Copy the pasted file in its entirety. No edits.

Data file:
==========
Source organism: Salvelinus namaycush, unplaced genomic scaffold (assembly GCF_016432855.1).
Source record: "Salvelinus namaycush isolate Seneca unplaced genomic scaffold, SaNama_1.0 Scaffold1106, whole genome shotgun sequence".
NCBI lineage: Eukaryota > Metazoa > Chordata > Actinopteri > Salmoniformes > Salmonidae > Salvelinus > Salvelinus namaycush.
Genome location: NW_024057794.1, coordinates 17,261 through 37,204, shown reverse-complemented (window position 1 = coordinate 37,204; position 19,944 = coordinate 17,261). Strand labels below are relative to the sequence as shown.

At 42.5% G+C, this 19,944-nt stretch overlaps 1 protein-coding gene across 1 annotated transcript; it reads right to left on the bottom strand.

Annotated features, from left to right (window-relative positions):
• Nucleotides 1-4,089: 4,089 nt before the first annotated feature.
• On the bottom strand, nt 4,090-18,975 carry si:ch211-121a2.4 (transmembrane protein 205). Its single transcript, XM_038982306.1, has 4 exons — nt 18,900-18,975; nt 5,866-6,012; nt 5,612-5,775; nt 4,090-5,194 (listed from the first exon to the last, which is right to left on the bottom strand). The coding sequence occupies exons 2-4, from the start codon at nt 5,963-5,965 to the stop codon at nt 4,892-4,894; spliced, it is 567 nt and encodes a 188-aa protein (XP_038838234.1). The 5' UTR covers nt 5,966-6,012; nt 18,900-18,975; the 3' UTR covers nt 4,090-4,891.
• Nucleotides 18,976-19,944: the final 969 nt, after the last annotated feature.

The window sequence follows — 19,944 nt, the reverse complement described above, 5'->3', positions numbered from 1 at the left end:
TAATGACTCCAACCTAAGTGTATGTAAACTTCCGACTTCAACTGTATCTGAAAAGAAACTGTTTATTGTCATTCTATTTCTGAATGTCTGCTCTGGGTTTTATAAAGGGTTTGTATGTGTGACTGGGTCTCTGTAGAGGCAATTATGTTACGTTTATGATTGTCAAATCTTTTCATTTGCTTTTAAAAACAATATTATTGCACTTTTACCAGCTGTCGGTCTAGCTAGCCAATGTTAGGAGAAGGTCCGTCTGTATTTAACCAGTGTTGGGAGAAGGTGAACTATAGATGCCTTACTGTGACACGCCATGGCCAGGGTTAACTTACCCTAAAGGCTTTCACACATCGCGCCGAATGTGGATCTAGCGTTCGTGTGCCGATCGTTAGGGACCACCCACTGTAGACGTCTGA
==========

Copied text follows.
Source organism: Salvelinus namaycush, unplaced genomic scaffold (assembly GCF_016432855.1).
Source record: "Salvelinus namaycush isolate Seneca unplaced genomic scaffold, SaNama_1.0 Scaffold1106, whole genome shotgun sequence".
NCBI lineage: Eukaryota > Metazoa > Chordata > Actinopteri > Salmoniformes > Salmonidae > Salvelinus > Salvelinus namaycush.
Genome location: NW_024057794.1, coordinates 17,261 through 37,204, shown reverse-complemented (window position 1 = coordinate 37,204; position 19,944 = coordinate 17,261). Strand labels below are relative to the sequence as shown.

At 42.5% G+C, this 19,944-nt stretch overlaps 1 protein-coding gene across 1 annotated transcript; it reads right to left on the bottom strand.

Annotated features, from left to right (window-relative positions):
• Nucleotides 1-4,089: 4,089 nt before the first annotated feature.
• On the bottom strand, nt 4,090-18,975 carry si:ch211-121a2.4 (transmembrane protein 205). Its single transcript, XM_038982306.1, has 4 exons — nt 18,900-18,975; nt 5,866-6,012; nt 5,612-5,775; nt 4,090-5,194 (listed from the first exon to the last, which is right to left on the bottom strand). The coding sequence occupies exons 2-4, from the start codon at nt 5,963-5,965 to the stop codon at nt 4,892-4,894; spliced, it is 567 nt and encodes a 188-aa protein (XP_038838234.1). The 5' UTR covers nt 5,966-6,012; nt 18,900-18,975; the 3' UTR covers nt 4,090-4,891.
• Nucleotides 18,976-19,944: the final 969 nt, after the last annotated feature.

The window sequence follows — 19,944 nt, the reverse complement described above, 5'->3', positions numbered from 1 at the left end:
TAATGACTCCAACCTAAGTGTATGTAAACTTCCGACTTCAACTGTATCTGAAAAGAAACTGTTTATTGTCATTCTATTTCTGAATGTCTGCTCTGGGTTTTATAAAGGGTTTGTATGTGTGACTGGGTCTCTGTAGAGGCAATTATGTTACGTTTATGATTGTCAAATCTTTTCATTTGCTTTTAAAAACAATATTATTGCACTTTTACCAGCTGTCGGTCTAGCTAGCCAATGTTAGGAGAAGGTCCGTCTGTATTTAACCAGTGTTGGGAGAAGGTGAACTATAGATGCCTTACTGTGACACGCCATGGCCAGGGTTAACTTACCCTAAAGGCTTTCACACATCGCGCCGAATGTGGATCTAGCGTTCGTGTGCCGATCGTTAGGGACCACCCACTGTAGACGTCTGA